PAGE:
In 2006, the AIS standards committee announced specifications for Class B AIS transmitters, which were aimed primarily at recreational mariners. These became commercially available in 2008. Class B AIS also broadcasts on the same two channels, but at 2 watts and a static reporting rate of once every 30 seconds, using the carrier sense time division multiple access (CSTDMA) scheme. Hence the designation Class B/CS.
While the acronyms are alphabet soup, the important bit is that SOTDMA transmitters pre-announce the AIS channel time slots that they intend to employ and then broadcast accordingly, whereas CSTDMA systems “politely” listen for open slots. If an opening doesn’t exist when a CSTDMA transmission is timed to transpire, it retries 10 random times and then waits—in 30-second increments—for a window. In crowded waters, this scheme can sometimes equate to several skipped transmissions. While this is irrelevant for a sloop that’s sailing at 5 knots and can still listen for incoming AIS signals, it’s a bigger concern aboard rides that can cruise in the low to mid-20s, or faster.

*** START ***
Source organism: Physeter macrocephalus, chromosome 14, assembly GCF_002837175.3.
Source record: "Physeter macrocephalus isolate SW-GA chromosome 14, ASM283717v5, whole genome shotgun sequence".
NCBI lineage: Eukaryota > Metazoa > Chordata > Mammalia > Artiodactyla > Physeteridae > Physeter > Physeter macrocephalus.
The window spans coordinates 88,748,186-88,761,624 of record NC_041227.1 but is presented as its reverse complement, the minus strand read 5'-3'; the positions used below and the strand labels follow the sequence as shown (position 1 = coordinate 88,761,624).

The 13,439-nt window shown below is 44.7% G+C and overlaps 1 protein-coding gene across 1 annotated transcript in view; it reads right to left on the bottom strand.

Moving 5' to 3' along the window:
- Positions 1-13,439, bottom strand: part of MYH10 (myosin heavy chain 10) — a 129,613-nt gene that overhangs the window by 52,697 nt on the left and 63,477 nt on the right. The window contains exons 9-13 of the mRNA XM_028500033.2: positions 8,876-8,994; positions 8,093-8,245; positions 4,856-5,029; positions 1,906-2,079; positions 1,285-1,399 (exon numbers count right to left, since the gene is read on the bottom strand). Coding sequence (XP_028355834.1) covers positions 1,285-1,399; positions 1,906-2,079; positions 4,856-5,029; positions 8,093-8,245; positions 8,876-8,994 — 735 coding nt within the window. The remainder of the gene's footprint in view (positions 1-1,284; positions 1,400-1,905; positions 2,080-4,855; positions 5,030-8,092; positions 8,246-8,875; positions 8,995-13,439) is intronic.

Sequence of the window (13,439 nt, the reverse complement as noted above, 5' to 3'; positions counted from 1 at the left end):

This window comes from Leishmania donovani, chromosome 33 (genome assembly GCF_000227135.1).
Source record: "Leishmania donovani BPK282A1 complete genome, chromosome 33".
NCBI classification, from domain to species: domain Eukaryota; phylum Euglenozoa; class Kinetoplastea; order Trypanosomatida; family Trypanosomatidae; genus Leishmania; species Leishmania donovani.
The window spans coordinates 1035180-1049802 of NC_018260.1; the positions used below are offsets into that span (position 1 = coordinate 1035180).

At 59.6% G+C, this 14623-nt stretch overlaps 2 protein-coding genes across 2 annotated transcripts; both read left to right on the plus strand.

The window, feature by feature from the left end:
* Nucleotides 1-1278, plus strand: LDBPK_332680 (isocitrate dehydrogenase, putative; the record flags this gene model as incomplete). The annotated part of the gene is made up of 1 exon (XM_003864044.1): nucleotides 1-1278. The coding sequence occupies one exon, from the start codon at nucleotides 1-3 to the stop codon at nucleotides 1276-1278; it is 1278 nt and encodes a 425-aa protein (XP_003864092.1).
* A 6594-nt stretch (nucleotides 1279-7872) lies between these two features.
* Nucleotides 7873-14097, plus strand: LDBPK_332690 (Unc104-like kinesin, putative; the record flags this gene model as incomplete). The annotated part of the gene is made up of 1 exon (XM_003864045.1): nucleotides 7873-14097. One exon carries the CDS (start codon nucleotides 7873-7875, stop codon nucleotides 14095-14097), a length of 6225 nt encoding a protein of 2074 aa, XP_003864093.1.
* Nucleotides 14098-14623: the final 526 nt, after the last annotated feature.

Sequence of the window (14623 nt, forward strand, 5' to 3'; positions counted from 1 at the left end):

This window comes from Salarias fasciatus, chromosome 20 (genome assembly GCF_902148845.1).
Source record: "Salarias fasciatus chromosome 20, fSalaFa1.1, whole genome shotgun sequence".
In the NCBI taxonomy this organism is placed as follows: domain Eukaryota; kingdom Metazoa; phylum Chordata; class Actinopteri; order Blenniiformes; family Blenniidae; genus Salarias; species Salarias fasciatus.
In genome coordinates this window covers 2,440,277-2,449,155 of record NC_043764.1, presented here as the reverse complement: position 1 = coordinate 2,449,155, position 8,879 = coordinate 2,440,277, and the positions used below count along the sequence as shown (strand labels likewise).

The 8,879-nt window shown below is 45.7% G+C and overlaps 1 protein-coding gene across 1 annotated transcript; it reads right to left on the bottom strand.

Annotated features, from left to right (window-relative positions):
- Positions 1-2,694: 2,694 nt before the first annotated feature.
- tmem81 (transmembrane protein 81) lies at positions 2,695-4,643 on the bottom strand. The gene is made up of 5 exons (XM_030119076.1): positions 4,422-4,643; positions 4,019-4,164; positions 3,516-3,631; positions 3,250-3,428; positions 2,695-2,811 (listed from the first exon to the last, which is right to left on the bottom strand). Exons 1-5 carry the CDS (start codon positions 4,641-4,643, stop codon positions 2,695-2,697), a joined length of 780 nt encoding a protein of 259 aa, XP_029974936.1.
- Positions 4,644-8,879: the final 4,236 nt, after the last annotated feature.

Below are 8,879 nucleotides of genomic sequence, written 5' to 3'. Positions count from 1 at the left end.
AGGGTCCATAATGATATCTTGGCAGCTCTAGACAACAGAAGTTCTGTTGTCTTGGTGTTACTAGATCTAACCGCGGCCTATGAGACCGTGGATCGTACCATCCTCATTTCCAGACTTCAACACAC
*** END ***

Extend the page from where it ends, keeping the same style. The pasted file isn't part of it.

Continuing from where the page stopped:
Class B/SO transmitters arrived in 2013, offering several advantages. They use the SOTDMA scheme and report their AIS information once every five to 30 seconds at 2 or 5 watts of power. While Class B/SO transmitters were initially aimed at non-SOLAS-class vessels, their bolstered transmission power increases their range, and their SOTDMA channel-sharing scheme helps ensure that more transmissions will be heard by other AIS users in busy waters.